Declared redundant at the start of the Arab Spring, Al Qaeda is making a comeback among disillusioned communities.
Amid Arab Spring chaos, Al Qaeda takes its chance
On the day Osama bin Laden was killed, Faisal Al Yafai wrote that Al Qaeda's nihilistic ideology had been formally vanquished by the Arab Spring. At the time, in the summer of 2011, it seemed definitive: the region was in open revolt, with five revolutions in progress and two Arab leaders had already been toppled. A new era had clearly begun and the genie of public protest could not, it seemed, be put back into the bottle. But now more than ever before, Al Qaeda seems to be making a comeback as governments lose control.
At the outset of the pro-democracy protests in the region, the violent and morally-bankrupt ideology of Al Qaeda seemed to have few takers. Al Qaeda's then number two Ayman Al Zawahiri would periodically issue statements from his hiding place but his dour messages were in sharp contrast with the joyous, colourful revolutions in which the Arab world's young people were engaged. Even the relatively charismatic head of the franchise, Osama bin Laden, had apparently retired: when the US finally found him in a Pakistani compound, he seemed largely a man removed from the world, watching his glory days on television.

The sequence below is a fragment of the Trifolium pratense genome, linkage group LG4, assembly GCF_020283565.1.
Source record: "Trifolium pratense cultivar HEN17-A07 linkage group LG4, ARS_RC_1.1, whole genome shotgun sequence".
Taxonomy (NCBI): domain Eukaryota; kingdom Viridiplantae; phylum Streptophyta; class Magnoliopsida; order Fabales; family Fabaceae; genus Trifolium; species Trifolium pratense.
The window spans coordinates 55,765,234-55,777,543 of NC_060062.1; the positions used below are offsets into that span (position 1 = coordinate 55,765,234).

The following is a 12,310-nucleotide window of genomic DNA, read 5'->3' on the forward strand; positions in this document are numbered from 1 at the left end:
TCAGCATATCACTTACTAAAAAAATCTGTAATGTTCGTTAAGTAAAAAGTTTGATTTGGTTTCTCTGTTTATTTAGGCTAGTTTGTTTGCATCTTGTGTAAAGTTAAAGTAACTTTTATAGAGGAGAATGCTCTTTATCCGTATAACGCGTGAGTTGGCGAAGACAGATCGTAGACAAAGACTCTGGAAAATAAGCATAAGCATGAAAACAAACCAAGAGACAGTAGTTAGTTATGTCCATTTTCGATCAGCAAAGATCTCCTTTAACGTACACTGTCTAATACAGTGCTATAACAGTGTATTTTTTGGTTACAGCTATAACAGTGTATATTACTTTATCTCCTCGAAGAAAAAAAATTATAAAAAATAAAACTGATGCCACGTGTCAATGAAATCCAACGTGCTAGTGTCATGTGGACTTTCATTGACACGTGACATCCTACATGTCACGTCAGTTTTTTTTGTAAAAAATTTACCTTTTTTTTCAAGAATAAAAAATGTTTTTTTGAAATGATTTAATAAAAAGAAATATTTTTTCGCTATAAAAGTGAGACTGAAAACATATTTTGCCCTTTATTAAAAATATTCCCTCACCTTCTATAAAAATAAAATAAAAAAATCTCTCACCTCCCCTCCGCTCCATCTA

What a difference two years makes. The Arab Spring has not been smooth. Three countries - Tunisia, Yemen and Libya - have staggered, slowly, towards some progress; but there has been a lot of blood along the way. Egypt is in an open revolt and the army has returned to run the state, as it was two years ago. Syria is in a much worse state - at best, caught in a stalemate, and at worst, it is in a slow spiral of death.
In this context, Al Qaeda is coming back with a vengeance - trying to learn from its previous mistakes, positioning itself as a service provider in conflict-ridden communities and establishing deep ties to the areas where it operates.
Iraq has experienced an awful summer of death so far, with 600 killed last month and hundreds more in the previous months. Al Qaeda is blamed for much of that violence. In Syria, Al Qaeda is wreaking havoc across the country as it seeks to "reunite" Syria and Iraq. Similar scenarios play out in Pakistan and Afghanistan, in Yemen and Mali.
But in every case, the resurgence is ominous both in the short-term and - as the mujahideen in Afghanistan in the 1980s showed - long-term.
The venomous ideology of Al Qaeda has not gone away. It has found fertile soil amid the postrevolutionary Arab world.